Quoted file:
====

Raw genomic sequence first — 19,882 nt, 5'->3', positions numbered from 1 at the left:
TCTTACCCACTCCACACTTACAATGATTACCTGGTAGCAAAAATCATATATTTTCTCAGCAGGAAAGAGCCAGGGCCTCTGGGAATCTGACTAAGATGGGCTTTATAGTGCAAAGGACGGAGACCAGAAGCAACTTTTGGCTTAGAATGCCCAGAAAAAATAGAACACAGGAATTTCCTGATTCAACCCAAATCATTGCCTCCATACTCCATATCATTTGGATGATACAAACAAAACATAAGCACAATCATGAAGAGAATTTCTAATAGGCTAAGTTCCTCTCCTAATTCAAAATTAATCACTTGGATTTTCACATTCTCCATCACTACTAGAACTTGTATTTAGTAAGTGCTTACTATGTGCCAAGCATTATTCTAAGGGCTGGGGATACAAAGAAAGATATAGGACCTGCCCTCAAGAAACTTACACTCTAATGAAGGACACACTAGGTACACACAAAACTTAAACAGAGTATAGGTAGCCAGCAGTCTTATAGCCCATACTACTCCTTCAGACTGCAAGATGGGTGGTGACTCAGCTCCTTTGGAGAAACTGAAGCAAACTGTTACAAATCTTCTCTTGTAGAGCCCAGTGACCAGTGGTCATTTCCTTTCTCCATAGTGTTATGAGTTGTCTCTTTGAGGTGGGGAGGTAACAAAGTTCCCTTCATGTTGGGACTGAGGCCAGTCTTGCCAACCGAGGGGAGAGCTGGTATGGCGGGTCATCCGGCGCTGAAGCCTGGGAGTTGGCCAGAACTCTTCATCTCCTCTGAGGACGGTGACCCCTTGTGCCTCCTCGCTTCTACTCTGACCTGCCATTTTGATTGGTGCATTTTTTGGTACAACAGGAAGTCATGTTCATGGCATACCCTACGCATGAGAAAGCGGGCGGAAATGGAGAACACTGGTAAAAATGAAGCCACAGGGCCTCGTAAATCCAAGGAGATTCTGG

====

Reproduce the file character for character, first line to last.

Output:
Raw genomic sequence first — 19,882 nt, 5'->3', positions numbered from 1 at the left:
TCTTACCCACTCCACACTTACAATGATTACCTGGTAGCAAAAATCATATATTTTCTCAGCAGGAAAGAGCCAGGGCCTCTGGGAATCTGACTAAGATGGGCTTTATAGTGCAAAGGACGGAGACCAGAAGCAACTTTTGGCTTAGAATGCCCAGAAAAAATAGAACACAGGAATTTCCTGATTCAACCCAAATCATTGCCTCCATACTCCATATCATTTGGATGATACAAACAAAACATAAGCACAATCATGAAGAGAATTTCTAATAGGCTAAGTTCCTCTCCTAATTCAAAATTAATCACTTGGATTTTCACATTCTCCATCACTACTAGAACTTGTATTTAGTAAGTGCTTACTATGTGCCAAGCATTATTCTAAGGGCTGGGGATACAAAGAAAGATATAGGACCTGCCCTCAAGAAACTTACACTCTAATGAAGGACACACTAGGTACACACAAAACTTAAACAGAGTATAGGTAGCCAGCAGTCTTATAGCCCATACTACTCCTTCAGACTGCAAGATGGGTGGTGACTCAGCTCCTTTGGAGAAACTGAAGCAAACTGTTACAAATCTTCTCTTGTAGAGCCCAGTGACCAGTGGTCATTTCCTTTCTCCATAGTGTTATGAGTTGTCTCTTTGAGGTGGGGAGGTAACAAAGTTCCCTTCATGTTGGGACTGAGGCCAGTCTTGCCAACCGAGGGGAGAGCTGGTATGGCGGGTCATCCGGCGCTGAAGCCTGGGAGTTGGCCAGAACTCTTCATCTCCTCTGAGGACGGTGACCCCTTGTGCCTCCTCGCTTCTACTCTGACCTGCCATTTTGATTGGTGCATTTTTTGGTACAACAGGAAGTCATGTTCATGGCATACCCTACGCATGAGAAAGCGGGCGGAAATGGAGAACACTGGTAAAAATGAAGCCACAGGGCCTCGTAAATCCAAGGAGATTCTGG